I really like weighing things. This is a weird Adrianna thing. I weigh everything I'm cooking, and sure I love precision, but it's mostly because I just like weighing stuff. It's the same part of me that loves the self-checkout at the supermarket. I dunno. It's unexplainable. Maybe you're this way too...or not.
So, yesterday I started the day how I usually do and stepped on the scale. And like I said before, not necessarily because I'm weight obsessive, but more because I like weighing things...which I guess also includes myself?
And since it was the start of the day, I was without contact lenses on and I wasn't wearing my glasses. Also, I'm blind as a bat without glasses. AND, are bats really blind?! Whatever.
So, there I was on the scale, looking down, squinting trying to see what the number would say back to me when "FATT" appeared before my eyes. Yes, my scale said "FATT." Two letter "T"s showed up.
So like any normal person would, I started to freak out a little because, well, my scale called me fat.
I bent down and looked closer and realized it actually read "BATT," which basically meant that the thing was out of batteries and needed more batteries, but since I'm super blind I read it as "FATT."
Phew! Since I realized that scale wasn't calling me fat, I decide to celebrate and made some guacamole. Good reason, right?
This isn't normal guacamole. Instead I took advantage of the in-season tomatillos.
Tomatillos have husks like corn, but aren't like corn at all. Obviously.
This recipe is a guacamole recipe so for me to say it is easy and not very time consuming would be trite, but I'm going to say it anyway: This recipe is super easy.
It all begins with charring cute little tomatillos under the broiler.
Even for people that cook a lot, broilers are scary. They're usually located at the very bottom of your oven. It's like this secret compartment that is dark, dungeness-like and hot. But they're also a place where magical things can happen. Like charring little green tomatoes to perfection. So fear not, and instead just make sure you're close by and go to town.
After the tomatatillos are charred, they're minced up, which will result in basically an incredible flavorful and tangy mush. That's mixed in with the usual players in guacamole: red onion, jalapapeño, garlic, lime juice and avocado.
For this recipe, I figured it'd be nice to make my own chips by frying up some corn tortillas myself. I know the entire world is usually against frying stuff, because it's usually messy and annoying, but I only did it in about an inch of oil and it ended up being worth it, so I do highly recommend.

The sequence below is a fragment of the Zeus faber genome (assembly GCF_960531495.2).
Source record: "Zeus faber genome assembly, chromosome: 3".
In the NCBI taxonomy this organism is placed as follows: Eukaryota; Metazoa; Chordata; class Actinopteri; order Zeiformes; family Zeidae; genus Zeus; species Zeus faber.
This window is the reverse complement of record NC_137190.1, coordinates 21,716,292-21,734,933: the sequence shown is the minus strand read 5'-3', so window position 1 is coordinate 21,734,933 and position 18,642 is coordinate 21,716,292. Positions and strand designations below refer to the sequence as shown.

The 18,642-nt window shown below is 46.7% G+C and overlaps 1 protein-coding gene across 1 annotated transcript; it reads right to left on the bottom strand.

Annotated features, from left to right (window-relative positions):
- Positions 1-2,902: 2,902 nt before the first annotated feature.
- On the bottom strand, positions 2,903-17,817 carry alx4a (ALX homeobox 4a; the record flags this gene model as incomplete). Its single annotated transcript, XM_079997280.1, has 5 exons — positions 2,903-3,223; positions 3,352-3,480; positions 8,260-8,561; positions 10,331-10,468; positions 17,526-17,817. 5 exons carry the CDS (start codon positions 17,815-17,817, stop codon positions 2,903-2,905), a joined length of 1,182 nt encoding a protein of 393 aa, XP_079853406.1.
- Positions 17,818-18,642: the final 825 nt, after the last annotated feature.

This guacamole, unlike most of its kind, is actually okay being made hours before--it won't turn scary shades of brown due to oxidation. There's enough acid in it--from the tomatoes and lime juice--to make it stay a pretty green color for hours in the fridge.
Perfect for a weekend snack. Or those football parties people are having. Or for just simply eating in celebration that your scale is just broken and not a mean, cruel person.
Charred Tomatillo Guacamole
10 corn tortillas, sliced into triangles
8 ounces of tomatillos (about 6), husked and rinsed
¼ small red onion, finely diced
1 garlic clove, minced
2 jalapeño peppers, seeded and finely diced
Juice from ½ lime
2 Haas avocados, pitted and halved
1. First we're going to fry the chips. Add about 1 to 2 inches of vegetable oil to a cast iron skillet (or any deep- set pan or pot of your choice). When the oil is hot (or reads 350 degrees F on a thermometer), gently add the tortillas, being sure not to overcrowd the skillet. Fry them for about 1-2 minutes, flipping them at the 1 minute mark. Drain the chips on paper towels and sprinkle with salt. Repeat the fry process until you've gone through all of the tortillas.
2. Preheat your broiler. Place the tomatillos on a baking sheet or in a shallow baking pan, and transfer them under the broiler until the tops are charred, 7 to 10 minutes. Flip the tomatillos over with tongs and broil until charred on the opposite side, about 2-3 minutes more. Remove and allow them to cool slightly. Transfer them to a cutting board, and removing the stem membrane, chop the tomatoes finely. The tomatatillos will be more like a mush--that's okay! Set aside.
3. In a medium bowl, combine the onion, garlic, peppers, lime juice and avocado. Mash the avocado using a fork and incorporate the other ingredients in the bowl. Fold in the mashed tomatillo. This is a good time to salt to taste. I ended up adding a little more than a 1 ½ teaspoon of salt. Serve immediately or wrap the bowl with plastic wrap and refrigerate until chilled, about 1 hour.
Recipe adapted from Gourmet
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